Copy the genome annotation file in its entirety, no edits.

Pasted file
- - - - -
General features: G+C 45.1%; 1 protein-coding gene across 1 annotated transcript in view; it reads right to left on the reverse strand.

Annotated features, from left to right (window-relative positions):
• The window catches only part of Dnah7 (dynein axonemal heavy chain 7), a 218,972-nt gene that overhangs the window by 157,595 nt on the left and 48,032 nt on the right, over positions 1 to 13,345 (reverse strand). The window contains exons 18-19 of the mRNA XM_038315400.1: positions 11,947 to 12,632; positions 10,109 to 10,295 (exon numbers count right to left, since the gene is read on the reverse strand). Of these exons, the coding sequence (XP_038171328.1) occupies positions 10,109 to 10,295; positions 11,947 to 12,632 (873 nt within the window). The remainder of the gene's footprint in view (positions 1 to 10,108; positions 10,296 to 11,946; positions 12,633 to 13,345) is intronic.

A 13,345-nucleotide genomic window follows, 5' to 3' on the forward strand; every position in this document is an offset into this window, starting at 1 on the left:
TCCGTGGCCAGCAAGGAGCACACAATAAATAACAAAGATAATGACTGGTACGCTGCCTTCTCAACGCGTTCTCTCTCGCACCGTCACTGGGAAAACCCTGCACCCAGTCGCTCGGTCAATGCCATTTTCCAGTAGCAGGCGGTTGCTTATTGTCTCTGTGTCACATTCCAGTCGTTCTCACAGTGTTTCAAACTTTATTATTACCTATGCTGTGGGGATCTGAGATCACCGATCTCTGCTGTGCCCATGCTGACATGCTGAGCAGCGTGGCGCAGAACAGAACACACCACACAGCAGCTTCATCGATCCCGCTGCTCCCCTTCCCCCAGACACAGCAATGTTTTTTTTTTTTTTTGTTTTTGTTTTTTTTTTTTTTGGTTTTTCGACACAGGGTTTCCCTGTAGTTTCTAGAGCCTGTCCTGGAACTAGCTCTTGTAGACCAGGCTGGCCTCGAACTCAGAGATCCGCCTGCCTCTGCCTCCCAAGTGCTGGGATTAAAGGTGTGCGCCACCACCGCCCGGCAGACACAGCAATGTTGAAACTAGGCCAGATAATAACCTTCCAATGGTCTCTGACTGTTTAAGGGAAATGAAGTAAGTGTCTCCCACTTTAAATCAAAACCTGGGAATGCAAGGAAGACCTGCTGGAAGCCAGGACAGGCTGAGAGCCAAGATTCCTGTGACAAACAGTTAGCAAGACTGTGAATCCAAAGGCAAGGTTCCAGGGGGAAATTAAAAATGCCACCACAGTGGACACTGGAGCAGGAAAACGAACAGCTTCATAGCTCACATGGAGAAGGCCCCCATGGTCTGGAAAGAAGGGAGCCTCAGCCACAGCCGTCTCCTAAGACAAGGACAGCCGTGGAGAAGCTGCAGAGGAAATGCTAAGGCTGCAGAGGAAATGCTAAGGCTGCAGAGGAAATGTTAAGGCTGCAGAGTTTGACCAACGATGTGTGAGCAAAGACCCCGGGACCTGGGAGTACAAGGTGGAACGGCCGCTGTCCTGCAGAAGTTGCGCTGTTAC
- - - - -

General features: G+C 45.1%; 1 protein-coding gene across 1 annotated transcript in view; it reads right to left on the reverse strand.

Annotated features, from left to right (window-relative positions):
• The window catches only part of Dnah7 (dynein axonemal heavy chain 7), a 218,972-nt gene that overhangs the window by 157,595 nt on the left and 48,032 nt on the right, over positions 1 to 13,345 (reverse strand). The window contains exons 18-19 of the mRNA XM_038315400.1: positions 11,947 to 12,632; positions 10,109 to 10,295 (exon numbers count right to left, since the gene is read on the reverse strand). Of these exons, the coding sequence (XP_038171328.1) occupies positions 10,109 to 10,295; positions 11,947 to 12,632 (873 nt within the window). The remainder of the gene's footprint in view (positions 1 to 10,108; positions 10,296 to 11,946; positions 12,633 to 13,345) is intronic.

A 13,345-nucleotide genomic window follows, 5' to 3' on the forward strand; every position in this document is an offset into this window, starting at 1 on the left:
TCCGTGGCCAGCAAGGAGCACACAATAAATAACAAAGATAATGACTGGTACGCTGCCTTCTCAACGCGTTCTCTCTCGCACCGTCACTGGGAAAACCCTGCACCCAGTCGCTCGGTCAATGCCATTTTCCAGTAGCAGGCGGTTGCTTATTGTCTCTGTGTCACATTCCAGTCGTTCTCACAGTGTTTCAAACTTTATTATTACCTATGCTGTGGGGATCTGAGATCACCGATCTCTGCTGTGCCCATGCTGACATGCTGAGCAGCGTGGCGCAGAACAGAACACACCACACAGCAGCTTCATCGATCCCGCTGCTCCCCTTCCCCCAGACACAGCAATGTTTTTTTTTTTTTTTGTTTTTGTTTTTTTTTTTTTTGGTTTTTCGACACAGGGTTTCCCTGTAGTTTCTAGAGCCTGTCCTGGAACTAGCTCTTGTAGACCAGGCTGGCCTCGAACTCAGAGATCCGCCTGCCTCTGCCTCCCAAGTGCTGGGATTAAAGGTGTGCGCCACCACCGCCCGGCAGACACAGCAATGTTGAAACTAGGCCAGATAATAACCTTCCAATGGTCTCTGACTGTTTAAGGGAAATGAAGTAAGTGTCTCCCACTTTAAATCAAAACCTGGGAATGCAAGGAAGACCTGCTGGAAGCCAGGACAGGCTGAGAGCCAAGATTCCTGTGACAAACAGTTAGCAAGACTGTGAATCCAAAGGCAAGGTTCCAGGGGGAAATTAAAAATGCCACCACAGTGGACACTGGAGCAGGAAAACGAACAGCTTCATAGCTCACATGGAGAAGGCCCCCATGGTCTGGAAAGAAGGGAGCCTCAGCCACAGCCGTCTCCTAAGACAAGGACAGCCGTGGAGAAGCTGCAGAGGAAATGCTAAGGCTGCAGAGGAAATGCTAAGGCTGCAGAGGAAATGTTAAGGCTGCAGAGTTTGACCAACGATGTGTGAGCAAAGACCCCGGGACCTGGGAGTACAAGGTGGAACGGCCGCTGTCCTGCAGAAGTTGCGCTGTTAC